Visible through the drifting dust that settled on the sedan’s rear window were two men silhouetted in the front seats. I watched them step out of the car and then mumbled to Dana about serendipity and karma. The passenger, now stretching the kinks out of his back, was wearing a black, short sleeve, tab-collared clergy shirt – a Man of The Cloth. As the driver scurried around with the gas attendant, I sauntered over to the passenger. “Excuse me,” I said as way of introduction, “but are you a priest?” With this, he noticeably grew an inch and proclaimed, “I am the Archbishop of La Paz” then continued “and you want a blessing for the road” he asserted as a statement. From the corner of my eye, I caught Dana stepping out of our rig, able to overhear the conversation and instinctively knowing where it was going.
A business career has taught me the higher in an organization you go, the easier it is to get a ‘yes,’ and this gentleman was clearly in upper management. I replied “Wellllll, not really. Actually we have four bags of clothes we would like to donate to the Church,” neglecting to mention they were not your standard size grocery bag, to which His Grace suggested we see the Father in Mulegé just up the road. Now considering it was already early Saturday afternoon, and both Dana and I had to be back at work in Los Angeles Monday morning, we needed to expedite things so without missing a beat I answered, “It’s mainly children’s clothes. Would you be willing to bring them to the kids of La Paz?” No sooner were the words “But of course” out of his mouth than Dana enthusiastically sprang ninja-like into action slicing the ropes securing the bags on the roof rack, I opened the rear doors of the little sedan, the transfer of four bags took place in a blur, and the doors slammed shut faster than this run-on sentence reads.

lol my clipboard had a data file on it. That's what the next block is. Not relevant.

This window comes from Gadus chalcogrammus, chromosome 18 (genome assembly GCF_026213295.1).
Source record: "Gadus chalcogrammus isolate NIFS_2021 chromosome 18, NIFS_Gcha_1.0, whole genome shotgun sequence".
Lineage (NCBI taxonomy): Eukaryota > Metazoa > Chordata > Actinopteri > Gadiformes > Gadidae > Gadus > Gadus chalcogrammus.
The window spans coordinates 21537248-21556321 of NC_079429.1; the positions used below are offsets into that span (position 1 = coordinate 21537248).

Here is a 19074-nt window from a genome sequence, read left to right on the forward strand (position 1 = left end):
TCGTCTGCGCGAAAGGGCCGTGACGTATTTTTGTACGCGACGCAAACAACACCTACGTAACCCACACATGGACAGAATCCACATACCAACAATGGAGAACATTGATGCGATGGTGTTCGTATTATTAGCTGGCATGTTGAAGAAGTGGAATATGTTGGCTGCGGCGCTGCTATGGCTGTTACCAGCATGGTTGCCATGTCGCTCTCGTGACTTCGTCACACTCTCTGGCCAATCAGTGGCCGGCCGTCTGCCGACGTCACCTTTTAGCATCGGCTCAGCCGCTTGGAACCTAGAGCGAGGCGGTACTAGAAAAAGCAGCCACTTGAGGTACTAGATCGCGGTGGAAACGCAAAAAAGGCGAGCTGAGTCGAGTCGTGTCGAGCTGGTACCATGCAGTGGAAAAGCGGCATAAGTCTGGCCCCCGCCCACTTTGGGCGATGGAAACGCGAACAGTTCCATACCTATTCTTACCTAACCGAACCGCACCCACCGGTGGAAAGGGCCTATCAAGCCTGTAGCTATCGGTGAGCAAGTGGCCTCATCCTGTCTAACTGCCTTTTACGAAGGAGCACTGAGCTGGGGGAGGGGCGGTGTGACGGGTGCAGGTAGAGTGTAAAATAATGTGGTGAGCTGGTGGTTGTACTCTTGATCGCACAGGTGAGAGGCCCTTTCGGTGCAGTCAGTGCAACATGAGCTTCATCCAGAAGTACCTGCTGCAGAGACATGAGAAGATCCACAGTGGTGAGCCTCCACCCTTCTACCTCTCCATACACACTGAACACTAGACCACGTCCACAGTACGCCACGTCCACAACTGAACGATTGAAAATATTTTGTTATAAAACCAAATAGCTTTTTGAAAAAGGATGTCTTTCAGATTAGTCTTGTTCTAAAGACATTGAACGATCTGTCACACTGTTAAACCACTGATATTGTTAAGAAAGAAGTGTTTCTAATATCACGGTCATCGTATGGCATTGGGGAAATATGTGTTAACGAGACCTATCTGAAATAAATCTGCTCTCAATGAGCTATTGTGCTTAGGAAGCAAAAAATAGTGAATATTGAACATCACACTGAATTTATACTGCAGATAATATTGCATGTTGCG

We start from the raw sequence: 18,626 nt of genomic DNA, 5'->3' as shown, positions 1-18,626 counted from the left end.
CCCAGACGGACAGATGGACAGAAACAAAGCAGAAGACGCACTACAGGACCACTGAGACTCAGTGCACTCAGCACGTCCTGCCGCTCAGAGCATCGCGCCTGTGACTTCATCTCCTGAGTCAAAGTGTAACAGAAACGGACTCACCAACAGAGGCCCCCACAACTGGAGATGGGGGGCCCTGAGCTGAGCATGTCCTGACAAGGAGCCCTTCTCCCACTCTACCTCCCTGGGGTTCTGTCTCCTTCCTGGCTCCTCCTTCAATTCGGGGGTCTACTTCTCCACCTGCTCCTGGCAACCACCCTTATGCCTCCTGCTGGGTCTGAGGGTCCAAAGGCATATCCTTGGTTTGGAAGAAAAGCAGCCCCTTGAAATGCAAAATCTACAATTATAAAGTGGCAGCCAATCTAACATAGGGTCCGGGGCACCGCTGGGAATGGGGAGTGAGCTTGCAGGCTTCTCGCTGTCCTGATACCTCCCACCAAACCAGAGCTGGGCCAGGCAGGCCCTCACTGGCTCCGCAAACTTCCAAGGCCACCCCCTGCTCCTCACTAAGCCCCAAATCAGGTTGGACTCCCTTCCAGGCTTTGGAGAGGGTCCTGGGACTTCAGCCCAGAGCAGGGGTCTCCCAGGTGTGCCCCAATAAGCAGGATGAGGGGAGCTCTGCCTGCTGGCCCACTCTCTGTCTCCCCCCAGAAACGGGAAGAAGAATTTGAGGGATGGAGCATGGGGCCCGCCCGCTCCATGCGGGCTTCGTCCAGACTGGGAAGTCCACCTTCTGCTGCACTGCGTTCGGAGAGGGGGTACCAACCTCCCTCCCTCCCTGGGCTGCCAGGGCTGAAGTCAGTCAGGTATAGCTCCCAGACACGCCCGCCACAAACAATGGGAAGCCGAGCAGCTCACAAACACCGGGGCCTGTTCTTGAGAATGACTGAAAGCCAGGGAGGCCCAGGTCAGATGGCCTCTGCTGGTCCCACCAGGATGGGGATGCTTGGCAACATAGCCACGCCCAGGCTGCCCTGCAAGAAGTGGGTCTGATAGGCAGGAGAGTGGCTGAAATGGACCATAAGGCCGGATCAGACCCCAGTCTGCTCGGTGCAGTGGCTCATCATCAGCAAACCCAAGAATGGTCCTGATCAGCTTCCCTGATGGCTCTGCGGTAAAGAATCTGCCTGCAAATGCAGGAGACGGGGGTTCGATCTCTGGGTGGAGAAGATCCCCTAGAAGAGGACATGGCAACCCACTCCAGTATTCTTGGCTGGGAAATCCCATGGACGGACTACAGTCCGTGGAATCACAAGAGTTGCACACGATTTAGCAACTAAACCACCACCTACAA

The archbishop was obviously in a hurry for his driver slapped the red roof twice signaling refueling was complete, leaving his palm print in the grit. Both men quickly hopped back into the car. Through the rear window, now further obscured by four 35-gallon black bags of clothes, all we could see was a flurry of hands reaching for shoulder seatbelts. An instant later, the car peeled away from the Pemex station as though from a NASCAR pit stop. As Dana and I stood there marveling at such an incredible twist of fate, while our shins were being pelted with pebbles from the spinning tires, the driver shot forward 20 feet before angling the little red car to the right. Amid the billowing dust cloud, behind the rolled up passenger window, we saw the Archbishop of La Paz also spiral right in his seat, hurriedly making the sign of the Cross toward us…a blessing for the road.
Baja is funny in that regard. Often times without seeking or asking she gives you just what you need, and at other times, more than you ask for. And sometimes, Baja gives you both.
Longtime Discover Baja member Peter Jensen is correlating his shipwreck files into a book that he expects to publish soon. He welcomes questions, comments and contributions concerning Baja’s shipwrecks. Peter can be reached at firstname.lastname@example.org or P.O. Box 2538, Palos Verdes, CA 90274.